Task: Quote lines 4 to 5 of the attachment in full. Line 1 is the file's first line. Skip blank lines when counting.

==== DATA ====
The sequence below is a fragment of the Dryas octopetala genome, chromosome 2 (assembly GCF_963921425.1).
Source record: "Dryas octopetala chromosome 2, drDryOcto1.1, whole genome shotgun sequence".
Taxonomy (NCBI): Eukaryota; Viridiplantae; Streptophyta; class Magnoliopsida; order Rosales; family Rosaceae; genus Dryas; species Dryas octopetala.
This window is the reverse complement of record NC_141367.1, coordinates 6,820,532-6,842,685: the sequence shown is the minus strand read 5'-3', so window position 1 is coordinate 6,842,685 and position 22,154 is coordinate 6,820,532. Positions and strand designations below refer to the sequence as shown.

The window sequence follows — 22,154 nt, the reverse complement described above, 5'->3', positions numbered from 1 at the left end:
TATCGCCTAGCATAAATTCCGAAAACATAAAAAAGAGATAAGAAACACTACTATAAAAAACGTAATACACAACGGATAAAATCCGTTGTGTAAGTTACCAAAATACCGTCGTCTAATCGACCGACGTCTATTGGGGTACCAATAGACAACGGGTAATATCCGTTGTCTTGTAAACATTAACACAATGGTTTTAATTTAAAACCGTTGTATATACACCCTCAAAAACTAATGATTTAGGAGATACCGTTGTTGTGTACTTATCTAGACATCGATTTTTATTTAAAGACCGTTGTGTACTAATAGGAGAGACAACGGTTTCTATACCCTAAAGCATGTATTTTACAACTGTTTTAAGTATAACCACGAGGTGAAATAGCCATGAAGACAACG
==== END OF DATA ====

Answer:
This window is the reverse complement of record NC_141367.1, coordinates 6,820,532-6,842,685: the sequence shown is the minus strand read 5'-3', so window position 1 is coordinate 6,842,685 and position 22,154 is coordinate 6,820,532. Positions and strand designations below refer to the sequence as shown.

The window sequence follows — 22,154 nt, the reverse complement described above, 5'->3', positions numbered from 1 at the left end: